Rumi's tomb at night

After a short sleep, we headed to a traditional Turkish dinner with Muammer. Well, it was kind of traditional in that we did sit on the ground on cushions and ate at a low table, but we each ordered separate meals instead of having group dishes. It was absolutely delicious, and we learned more about Muammer. He married a German girl after directing her to her hotel in Konya about ten years ago. The best part – their common language is English and neither of them are native speakers. It was amazing to me that they have been able to build such a relationship despite the language barrier.

I have to mention one of the most interesting things about Konya –the extreme amounts of circumcision celebrations and weddings that we saw. There were so many processions with little boys dressed in their king outfits and cars all decked out in wedding decorations. They especially liked to drive around the traffic circle right next to our hotel honking their horns and banging on pots and pans. It was almost as loud as the call to prayer that basically went on inside our room at 5 AM.

Friday June 20

Today was Nature Day. We went up from Egirdir to a national park where you can apparently see various woodland creatures and also leopards. We didn’t see much of either here, but did get some nice views of another lake.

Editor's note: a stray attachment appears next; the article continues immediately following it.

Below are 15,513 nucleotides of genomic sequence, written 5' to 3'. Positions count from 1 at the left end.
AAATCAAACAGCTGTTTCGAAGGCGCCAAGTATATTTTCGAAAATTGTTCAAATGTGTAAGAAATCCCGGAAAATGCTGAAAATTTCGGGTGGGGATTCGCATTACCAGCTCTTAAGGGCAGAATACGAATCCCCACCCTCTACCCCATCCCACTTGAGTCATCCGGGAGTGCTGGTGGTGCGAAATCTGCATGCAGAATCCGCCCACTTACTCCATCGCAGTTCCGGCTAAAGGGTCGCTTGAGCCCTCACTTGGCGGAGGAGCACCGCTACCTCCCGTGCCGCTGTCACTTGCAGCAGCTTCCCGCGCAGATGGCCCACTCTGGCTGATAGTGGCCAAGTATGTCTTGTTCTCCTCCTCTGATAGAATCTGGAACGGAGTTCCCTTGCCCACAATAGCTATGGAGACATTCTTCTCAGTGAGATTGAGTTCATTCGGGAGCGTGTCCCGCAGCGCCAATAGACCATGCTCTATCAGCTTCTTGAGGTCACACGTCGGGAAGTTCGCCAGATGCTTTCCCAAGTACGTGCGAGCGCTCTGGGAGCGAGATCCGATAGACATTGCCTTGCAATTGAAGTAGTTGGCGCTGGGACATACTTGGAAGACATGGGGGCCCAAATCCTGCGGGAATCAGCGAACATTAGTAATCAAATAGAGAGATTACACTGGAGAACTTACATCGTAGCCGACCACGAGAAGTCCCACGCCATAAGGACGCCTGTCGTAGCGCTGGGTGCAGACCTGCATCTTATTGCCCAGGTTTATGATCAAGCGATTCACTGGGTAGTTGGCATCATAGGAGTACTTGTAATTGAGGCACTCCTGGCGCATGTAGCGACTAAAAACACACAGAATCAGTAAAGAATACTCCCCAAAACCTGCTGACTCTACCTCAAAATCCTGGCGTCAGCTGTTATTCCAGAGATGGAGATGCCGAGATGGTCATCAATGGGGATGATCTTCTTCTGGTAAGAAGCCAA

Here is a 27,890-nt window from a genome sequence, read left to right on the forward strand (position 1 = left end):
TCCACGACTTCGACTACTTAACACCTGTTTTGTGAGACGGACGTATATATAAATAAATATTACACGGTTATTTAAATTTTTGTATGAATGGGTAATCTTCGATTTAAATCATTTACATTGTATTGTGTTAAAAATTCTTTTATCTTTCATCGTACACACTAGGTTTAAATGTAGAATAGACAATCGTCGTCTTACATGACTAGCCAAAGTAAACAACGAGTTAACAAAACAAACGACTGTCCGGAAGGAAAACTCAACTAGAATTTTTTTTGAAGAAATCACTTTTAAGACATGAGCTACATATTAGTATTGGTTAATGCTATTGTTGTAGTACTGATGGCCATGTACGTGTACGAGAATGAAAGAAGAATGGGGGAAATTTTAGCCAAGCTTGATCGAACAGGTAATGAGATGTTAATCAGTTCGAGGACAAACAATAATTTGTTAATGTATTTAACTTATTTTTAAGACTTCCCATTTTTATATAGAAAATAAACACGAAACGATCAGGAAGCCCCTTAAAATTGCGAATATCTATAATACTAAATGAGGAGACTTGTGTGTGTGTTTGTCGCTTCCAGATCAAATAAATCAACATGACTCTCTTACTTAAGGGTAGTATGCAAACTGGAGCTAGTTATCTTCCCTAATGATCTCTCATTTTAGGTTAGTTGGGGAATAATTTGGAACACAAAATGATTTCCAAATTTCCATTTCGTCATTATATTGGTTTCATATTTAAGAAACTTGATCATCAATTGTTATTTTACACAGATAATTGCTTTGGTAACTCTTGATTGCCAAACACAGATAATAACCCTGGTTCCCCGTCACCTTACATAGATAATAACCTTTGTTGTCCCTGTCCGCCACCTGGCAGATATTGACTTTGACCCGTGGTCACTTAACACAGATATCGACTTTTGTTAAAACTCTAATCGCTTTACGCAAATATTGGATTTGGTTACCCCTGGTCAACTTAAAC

After that, we headed up the mountain further to walk the King’s Highway. This road was an important trade route and way to transport soldiers during Roman times. After a hike up a very treacherous trail which I almost fell to my death twice, we walked over a very rickety iron bridge and onto the King’s Highway. The first thing we saw was some Roman graffiti on the side of the marble cliff and an altar-looking thing complete with what appeared to be a basin for water that trickled from the cliff. A much easier walk thanks to several millennia of use, I didn’t trip at all. All along the way, there was a beautiful river with the clearest water I have ever seen, and after a bit, we found our spot. David and I struck out to trailblaze the way to get to it (it was kind of difficult to get to from the road). We finally found a path amidst the rocks, pools, and cliffs which included a lot of climbing and a little falling, and the rest of the group followed.